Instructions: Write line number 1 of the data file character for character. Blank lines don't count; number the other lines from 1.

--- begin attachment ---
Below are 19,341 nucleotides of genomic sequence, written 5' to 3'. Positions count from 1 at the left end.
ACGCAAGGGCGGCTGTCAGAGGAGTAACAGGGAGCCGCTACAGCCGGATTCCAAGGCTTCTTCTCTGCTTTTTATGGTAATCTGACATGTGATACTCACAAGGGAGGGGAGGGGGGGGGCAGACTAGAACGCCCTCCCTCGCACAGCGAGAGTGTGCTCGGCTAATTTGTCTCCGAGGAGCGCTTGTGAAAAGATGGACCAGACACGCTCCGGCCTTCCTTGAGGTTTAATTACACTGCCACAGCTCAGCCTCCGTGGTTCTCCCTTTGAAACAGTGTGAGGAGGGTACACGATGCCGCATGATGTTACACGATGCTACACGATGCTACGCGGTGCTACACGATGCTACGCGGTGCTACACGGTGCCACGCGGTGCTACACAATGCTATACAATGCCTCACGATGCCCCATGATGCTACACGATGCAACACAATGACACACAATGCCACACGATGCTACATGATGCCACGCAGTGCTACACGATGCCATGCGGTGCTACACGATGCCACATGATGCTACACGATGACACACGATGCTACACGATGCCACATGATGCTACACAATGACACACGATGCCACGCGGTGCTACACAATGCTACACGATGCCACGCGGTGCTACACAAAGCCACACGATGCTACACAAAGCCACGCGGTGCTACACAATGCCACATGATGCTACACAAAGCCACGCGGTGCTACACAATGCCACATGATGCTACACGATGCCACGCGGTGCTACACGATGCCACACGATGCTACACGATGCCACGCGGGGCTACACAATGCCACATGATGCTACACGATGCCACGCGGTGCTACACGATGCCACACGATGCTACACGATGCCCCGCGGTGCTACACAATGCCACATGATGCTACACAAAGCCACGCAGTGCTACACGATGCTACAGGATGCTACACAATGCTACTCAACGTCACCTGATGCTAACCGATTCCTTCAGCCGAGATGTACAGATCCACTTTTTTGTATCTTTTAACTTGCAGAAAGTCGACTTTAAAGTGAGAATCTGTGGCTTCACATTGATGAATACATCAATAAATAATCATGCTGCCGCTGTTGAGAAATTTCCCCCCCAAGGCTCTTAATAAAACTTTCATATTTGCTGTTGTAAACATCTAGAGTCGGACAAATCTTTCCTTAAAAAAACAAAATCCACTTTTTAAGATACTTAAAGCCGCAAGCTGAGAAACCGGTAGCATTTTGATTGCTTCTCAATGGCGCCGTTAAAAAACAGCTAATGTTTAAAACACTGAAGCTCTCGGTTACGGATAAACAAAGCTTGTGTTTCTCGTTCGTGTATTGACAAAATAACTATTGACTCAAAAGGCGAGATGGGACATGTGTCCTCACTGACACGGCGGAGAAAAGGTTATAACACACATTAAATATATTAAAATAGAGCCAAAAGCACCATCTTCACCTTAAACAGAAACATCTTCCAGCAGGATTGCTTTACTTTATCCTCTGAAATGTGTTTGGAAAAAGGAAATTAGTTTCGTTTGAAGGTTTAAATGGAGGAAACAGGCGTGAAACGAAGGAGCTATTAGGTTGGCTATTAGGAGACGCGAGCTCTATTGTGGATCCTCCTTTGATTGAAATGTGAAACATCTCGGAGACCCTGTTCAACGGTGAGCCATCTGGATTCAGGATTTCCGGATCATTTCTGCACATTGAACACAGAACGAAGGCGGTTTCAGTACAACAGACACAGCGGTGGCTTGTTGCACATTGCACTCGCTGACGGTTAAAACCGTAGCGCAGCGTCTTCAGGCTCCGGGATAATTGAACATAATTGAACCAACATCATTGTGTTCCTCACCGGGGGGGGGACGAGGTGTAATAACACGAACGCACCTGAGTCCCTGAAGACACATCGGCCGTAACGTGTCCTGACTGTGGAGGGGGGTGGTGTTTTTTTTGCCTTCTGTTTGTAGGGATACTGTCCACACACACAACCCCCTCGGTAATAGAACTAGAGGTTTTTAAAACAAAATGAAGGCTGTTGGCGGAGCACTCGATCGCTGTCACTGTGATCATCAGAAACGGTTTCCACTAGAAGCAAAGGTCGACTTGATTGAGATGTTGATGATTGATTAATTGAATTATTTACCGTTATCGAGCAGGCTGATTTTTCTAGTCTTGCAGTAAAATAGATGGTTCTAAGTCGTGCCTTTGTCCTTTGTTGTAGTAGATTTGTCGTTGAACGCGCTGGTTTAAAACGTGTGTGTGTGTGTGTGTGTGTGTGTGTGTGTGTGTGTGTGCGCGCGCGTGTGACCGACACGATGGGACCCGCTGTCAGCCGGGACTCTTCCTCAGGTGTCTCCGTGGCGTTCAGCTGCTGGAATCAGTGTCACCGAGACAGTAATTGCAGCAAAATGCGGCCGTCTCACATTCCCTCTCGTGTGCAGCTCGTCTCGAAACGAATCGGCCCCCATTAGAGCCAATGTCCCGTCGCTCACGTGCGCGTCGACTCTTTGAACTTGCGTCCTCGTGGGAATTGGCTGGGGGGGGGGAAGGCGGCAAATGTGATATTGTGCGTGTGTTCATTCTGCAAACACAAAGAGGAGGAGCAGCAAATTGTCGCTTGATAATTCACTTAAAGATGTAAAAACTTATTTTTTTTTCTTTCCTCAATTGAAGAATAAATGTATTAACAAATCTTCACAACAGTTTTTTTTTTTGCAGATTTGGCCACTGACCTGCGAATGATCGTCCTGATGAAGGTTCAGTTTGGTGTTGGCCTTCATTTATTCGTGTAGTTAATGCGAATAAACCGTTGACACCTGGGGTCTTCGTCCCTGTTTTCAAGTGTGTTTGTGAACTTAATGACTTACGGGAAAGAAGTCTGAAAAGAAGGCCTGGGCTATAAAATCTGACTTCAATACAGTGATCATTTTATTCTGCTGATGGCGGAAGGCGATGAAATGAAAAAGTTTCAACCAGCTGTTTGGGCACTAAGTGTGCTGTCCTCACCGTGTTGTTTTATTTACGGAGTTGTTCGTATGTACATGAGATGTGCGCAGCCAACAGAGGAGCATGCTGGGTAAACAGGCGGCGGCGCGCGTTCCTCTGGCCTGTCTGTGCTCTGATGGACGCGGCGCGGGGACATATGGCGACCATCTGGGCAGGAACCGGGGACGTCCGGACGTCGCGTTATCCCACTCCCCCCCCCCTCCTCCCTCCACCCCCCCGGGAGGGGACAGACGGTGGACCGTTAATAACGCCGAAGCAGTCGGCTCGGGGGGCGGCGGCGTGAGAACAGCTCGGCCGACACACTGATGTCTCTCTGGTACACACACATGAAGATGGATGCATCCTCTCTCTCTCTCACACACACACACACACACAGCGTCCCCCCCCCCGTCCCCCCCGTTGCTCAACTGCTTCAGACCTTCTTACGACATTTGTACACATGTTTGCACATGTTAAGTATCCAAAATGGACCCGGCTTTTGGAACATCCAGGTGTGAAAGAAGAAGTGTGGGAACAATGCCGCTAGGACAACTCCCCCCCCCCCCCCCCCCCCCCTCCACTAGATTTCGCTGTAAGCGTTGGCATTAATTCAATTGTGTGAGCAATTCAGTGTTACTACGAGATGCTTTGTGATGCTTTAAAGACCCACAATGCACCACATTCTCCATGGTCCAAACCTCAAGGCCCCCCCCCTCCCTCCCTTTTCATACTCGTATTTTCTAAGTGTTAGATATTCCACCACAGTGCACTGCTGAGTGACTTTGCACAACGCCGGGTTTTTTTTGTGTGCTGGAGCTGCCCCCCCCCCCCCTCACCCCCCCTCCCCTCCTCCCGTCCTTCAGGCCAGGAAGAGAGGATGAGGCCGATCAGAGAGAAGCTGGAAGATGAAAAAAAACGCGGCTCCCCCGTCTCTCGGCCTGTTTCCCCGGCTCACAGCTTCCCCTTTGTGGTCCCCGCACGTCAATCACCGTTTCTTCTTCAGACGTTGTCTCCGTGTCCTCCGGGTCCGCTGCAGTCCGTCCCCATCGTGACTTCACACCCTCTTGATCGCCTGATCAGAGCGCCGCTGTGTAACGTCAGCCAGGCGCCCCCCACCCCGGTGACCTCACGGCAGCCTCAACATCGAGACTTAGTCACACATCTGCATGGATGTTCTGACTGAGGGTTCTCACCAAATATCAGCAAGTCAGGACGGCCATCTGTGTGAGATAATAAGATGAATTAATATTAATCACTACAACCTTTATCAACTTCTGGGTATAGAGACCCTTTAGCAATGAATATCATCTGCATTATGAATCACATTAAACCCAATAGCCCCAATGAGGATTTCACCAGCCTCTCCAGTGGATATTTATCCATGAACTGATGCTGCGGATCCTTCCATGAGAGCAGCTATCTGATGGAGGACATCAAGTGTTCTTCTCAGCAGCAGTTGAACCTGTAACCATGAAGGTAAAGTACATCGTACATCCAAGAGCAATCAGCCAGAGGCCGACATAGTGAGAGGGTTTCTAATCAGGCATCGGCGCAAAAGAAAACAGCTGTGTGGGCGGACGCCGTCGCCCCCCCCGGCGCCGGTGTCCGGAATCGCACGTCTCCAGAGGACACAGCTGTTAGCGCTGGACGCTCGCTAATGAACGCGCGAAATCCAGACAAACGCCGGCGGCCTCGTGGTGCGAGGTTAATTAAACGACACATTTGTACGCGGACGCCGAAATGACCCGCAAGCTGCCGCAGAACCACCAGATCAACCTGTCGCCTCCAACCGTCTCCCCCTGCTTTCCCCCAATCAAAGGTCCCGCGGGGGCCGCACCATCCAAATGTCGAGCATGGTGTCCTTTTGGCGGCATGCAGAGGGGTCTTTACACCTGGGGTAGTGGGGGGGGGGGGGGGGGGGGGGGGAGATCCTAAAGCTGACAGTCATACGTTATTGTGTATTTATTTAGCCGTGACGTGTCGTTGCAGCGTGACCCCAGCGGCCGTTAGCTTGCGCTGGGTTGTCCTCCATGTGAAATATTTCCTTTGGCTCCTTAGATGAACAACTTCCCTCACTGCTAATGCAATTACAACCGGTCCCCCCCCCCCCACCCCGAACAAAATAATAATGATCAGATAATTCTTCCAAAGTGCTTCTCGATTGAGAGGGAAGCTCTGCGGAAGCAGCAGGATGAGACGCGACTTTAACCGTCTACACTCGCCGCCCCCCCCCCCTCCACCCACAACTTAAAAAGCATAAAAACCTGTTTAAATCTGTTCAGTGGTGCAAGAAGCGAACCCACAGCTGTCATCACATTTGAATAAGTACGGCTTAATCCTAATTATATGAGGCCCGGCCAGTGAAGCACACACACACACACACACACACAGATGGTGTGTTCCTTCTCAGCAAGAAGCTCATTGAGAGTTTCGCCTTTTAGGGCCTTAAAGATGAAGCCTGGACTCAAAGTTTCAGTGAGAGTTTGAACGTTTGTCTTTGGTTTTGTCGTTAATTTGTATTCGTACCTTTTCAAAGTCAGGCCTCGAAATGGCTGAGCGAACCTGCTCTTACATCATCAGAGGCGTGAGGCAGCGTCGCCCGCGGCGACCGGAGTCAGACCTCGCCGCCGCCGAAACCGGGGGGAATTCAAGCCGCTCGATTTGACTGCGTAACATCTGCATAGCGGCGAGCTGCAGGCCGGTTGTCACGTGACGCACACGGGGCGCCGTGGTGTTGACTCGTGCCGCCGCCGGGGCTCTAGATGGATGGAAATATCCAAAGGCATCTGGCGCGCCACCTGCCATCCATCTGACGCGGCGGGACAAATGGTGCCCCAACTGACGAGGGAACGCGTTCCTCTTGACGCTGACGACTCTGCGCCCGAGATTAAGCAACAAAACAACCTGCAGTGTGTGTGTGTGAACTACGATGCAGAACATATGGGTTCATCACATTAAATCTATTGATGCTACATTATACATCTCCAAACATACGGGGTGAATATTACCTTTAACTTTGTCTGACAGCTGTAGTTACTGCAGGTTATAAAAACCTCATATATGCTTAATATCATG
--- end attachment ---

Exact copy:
Below are 19,341 nucleotides of genomic sequence, written 5' to 3'. Positions count from 1 at the left end.